Hittite, 14th-13th century BC
Probably from Anatolia (modern Turkey)
This beautiful figurine of a young Hittite girl is made of ivory. Her hair is drawn back and hangs in a pig-tail down her back. She stands in a formal pose with her hands by her sides. The proportions of the figure, lacking curves, show her youth. The treatment is naturalistic except for the stylized ears and the triangles indicating the knees. The pubic triangle was originally inlaid, and other parts of the ivory may have been covered in precious metal.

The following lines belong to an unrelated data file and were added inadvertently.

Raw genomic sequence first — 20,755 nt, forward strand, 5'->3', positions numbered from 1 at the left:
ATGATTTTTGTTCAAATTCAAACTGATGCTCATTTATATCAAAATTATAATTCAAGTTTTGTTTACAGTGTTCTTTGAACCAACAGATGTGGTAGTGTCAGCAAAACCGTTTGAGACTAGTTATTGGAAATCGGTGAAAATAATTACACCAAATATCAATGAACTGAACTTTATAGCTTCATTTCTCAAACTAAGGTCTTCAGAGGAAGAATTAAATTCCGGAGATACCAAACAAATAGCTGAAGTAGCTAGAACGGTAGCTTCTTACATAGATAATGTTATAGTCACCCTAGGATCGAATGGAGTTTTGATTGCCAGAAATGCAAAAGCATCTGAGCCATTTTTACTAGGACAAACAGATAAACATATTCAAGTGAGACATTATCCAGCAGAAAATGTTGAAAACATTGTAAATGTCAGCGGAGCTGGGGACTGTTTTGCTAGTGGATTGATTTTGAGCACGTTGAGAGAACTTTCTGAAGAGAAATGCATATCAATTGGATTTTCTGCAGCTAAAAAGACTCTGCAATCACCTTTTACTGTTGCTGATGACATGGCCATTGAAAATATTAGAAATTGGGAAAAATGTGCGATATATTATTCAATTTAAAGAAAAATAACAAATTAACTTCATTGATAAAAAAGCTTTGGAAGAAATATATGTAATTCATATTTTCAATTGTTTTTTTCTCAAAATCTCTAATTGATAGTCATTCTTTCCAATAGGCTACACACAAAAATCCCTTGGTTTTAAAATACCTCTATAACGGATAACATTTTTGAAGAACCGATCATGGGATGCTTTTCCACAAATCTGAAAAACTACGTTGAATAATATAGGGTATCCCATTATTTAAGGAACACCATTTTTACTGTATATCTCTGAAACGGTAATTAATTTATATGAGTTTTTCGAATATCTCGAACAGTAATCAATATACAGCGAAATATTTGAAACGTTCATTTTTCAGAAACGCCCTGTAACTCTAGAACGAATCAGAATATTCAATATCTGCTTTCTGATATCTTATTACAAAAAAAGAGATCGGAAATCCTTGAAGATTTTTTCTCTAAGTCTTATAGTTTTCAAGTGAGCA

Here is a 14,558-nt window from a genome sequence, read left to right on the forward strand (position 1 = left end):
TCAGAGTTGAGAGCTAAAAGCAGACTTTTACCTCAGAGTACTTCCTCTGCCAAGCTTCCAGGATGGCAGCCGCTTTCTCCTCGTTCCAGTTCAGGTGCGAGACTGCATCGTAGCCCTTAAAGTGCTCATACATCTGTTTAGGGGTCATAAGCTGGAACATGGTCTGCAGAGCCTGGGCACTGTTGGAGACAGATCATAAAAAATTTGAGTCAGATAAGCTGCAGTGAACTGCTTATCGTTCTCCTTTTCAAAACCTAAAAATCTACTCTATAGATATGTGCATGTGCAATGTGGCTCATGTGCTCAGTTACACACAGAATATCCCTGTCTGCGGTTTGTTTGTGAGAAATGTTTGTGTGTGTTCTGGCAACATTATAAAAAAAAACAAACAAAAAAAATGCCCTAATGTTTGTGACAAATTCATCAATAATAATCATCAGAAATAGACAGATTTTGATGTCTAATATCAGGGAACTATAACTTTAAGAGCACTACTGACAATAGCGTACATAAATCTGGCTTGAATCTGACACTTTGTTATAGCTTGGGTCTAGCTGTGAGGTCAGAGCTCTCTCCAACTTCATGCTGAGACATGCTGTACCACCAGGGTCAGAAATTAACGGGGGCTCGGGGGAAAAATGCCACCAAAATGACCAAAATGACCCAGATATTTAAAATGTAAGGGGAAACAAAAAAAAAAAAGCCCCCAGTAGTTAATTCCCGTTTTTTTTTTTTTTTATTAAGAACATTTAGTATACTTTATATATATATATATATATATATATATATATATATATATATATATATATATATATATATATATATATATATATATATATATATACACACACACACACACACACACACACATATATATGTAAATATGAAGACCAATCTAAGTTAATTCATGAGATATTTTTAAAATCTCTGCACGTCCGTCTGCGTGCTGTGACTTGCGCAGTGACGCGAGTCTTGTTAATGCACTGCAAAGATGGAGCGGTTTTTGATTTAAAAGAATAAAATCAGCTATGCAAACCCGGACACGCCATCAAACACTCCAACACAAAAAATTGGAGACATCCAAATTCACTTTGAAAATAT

The function of the figurine is unknown, but ivory was widely used in the ancient world to decorate furniture The dowel hole in the square base of the figure suggests it was once attached to something.
From around 1650 BC a Hittite king rebuilt Hattusa (modern Bogazköy) and made it his capital. Between about 1400 and 1200 BC the Hittites established one of the great empires of the ancient Near East, extending into western Anatolia and south into Syria. They adopted many of the traditions of Syria and Mesopotamia, including the cuneiform writing system, and vied with the Egyptians for control of the wealthy Canaanite cities on the coast.
D. Collon, Ancient Near Eastern art (London, The British Museum Press, 1995)